A NEW global multimedia megacorporation is determining the future of communications on Planet Earth. From cradle to grave, chances are your life is already affected and controlled by Channel Life.
If you attend Damelin College or City Varsity, buy tickets via Computicket or access broadband with MWeb, your life has been inextricably altered by Channel Life.
Whether you surf Facebook, play with Mixit (until recently 100% owned by Naspers) , read ZigZag or Saltwater Girl or any one of 60 magazine titles, or watch the plethora of Multichoice Television programmes on DSTV via a vast array of platforms owned ultimately by insurance giant Sanlam you may knowingly or unknowingly be a part of the Channel Life experience.
If Channel Life did not exist, then someone would have had a good cause to create the term to express the way humanity is increasingly becoming interconnected through communications technology. Problem though, Channel Life does exist and it describes a lot more than a shareholder stake in a complex holding structure behind today’s networked mega-corporation.
The Historical Problem: The Rise of Apartheid Media
It was not always this way. South Africa until fairly recently was a rather insular and isolated country. As a British Colony and Union prior to Independence, its press was predominately Liberal and English and except for one or two newspapers from the Transvaal, local publishing was for the most part unexceptional.
On May 12, 1915 a small company by the name of Naspers was incorporated under the laws of the then Union of South Africa as a public limited liability company. Naspers, short for Nationale Pers or National Press, reflected the dominant concerns behind Afrikaner Nationalism which had endured defeat during the Anglo-Boer war, a war which is now known as the South African War.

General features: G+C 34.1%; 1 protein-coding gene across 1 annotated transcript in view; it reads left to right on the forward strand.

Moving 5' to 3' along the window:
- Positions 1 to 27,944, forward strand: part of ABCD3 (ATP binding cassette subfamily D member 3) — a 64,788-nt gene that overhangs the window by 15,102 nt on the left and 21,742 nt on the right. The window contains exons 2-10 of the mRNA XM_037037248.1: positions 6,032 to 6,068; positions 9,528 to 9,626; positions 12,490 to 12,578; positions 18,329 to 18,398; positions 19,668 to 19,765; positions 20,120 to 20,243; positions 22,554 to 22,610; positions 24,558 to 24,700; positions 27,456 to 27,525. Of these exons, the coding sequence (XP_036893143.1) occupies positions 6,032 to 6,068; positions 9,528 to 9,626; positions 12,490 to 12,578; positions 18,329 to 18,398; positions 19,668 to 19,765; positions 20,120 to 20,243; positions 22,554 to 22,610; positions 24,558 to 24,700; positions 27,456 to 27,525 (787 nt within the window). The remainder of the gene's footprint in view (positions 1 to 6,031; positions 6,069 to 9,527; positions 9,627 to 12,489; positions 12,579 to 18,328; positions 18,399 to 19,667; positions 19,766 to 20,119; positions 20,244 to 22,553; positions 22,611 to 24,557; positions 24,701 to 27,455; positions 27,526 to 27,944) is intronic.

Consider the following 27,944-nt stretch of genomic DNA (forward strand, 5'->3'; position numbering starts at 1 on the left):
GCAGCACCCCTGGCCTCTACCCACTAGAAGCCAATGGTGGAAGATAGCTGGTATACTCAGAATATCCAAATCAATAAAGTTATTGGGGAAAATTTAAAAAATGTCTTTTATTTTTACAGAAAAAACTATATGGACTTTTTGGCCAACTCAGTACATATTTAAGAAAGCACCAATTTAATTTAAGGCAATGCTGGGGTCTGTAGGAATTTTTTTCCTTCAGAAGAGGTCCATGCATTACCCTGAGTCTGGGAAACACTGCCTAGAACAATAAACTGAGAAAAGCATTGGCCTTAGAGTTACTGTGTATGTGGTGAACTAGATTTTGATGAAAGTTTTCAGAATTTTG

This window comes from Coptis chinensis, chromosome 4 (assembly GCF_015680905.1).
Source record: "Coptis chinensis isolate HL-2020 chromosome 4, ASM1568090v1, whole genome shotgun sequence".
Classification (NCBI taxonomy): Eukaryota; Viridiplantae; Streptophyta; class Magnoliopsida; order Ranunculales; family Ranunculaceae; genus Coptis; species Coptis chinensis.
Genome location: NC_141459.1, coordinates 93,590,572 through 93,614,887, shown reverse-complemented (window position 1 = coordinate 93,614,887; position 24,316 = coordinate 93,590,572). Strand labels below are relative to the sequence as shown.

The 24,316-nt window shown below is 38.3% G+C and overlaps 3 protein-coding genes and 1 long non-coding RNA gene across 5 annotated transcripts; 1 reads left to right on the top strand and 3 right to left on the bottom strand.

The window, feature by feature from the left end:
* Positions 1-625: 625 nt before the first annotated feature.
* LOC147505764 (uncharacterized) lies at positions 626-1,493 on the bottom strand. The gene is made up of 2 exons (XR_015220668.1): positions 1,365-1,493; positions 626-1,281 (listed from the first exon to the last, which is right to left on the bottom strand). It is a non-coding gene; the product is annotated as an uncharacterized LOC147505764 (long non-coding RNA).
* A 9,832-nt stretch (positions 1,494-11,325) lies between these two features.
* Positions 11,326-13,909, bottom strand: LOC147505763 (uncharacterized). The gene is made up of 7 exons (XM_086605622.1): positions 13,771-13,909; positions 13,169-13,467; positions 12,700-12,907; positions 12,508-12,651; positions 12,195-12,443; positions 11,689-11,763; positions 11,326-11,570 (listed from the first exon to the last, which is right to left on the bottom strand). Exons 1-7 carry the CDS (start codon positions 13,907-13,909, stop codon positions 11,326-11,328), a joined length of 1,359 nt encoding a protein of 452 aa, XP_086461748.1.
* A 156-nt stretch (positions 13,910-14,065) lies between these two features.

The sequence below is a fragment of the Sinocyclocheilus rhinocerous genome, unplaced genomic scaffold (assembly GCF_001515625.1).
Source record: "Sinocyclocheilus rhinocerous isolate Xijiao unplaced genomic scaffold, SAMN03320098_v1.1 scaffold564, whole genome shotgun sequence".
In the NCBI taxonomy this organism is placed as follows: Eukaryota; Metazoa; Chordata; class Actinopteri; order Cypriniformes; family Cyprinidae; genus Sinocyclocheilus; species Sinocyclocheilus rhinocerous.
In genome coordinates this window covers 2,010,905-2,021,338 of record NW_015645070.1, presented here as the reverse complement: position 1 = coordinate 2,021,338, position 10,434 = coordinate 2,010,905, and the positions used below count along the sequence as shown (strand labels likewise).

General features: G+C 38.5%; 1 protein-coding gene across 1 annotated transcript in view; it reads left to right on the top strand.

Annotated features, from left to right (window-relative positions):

Along with the rise of the Apartheid state, Naspers rapidly became associated with political factions agitating for independence from Britain, and a Republic divided along strict racial lines where segregation into distinct race groups would be enforced by laws rather than mere societal norms and where the reigns of power would be in the hands of a secret society which acted independently of the ruling party.
In 1914 the republican militarist, J.B.M. Hertzog had formed the National Party. The following year Naspers was formed by Hertzog along with a daily newspaper, De Burger, later known as Die Burger. A vainglorious and zealous theologian by the name of D F Malan was persuaded to become editor. Malan accepted the post only after relinquishing his position as a minister in the conservative Dutch Reformed Church.
A Cape branch of Hertzog’s National Party had been formed the same year and Malan, leveraging his position as editor and with the backing of the Afrikaans media was not surprisingly, elected as its provincial leader. Despite the objections of a small minority within the Afrikaner establishment who believed “the dominee” unfit to lead, Malan was elected to Parliament three years later in 1918, the same year a secret society known as the Afrikaner Broederbond, was formed, ostensibly to protect Afrikaner interests.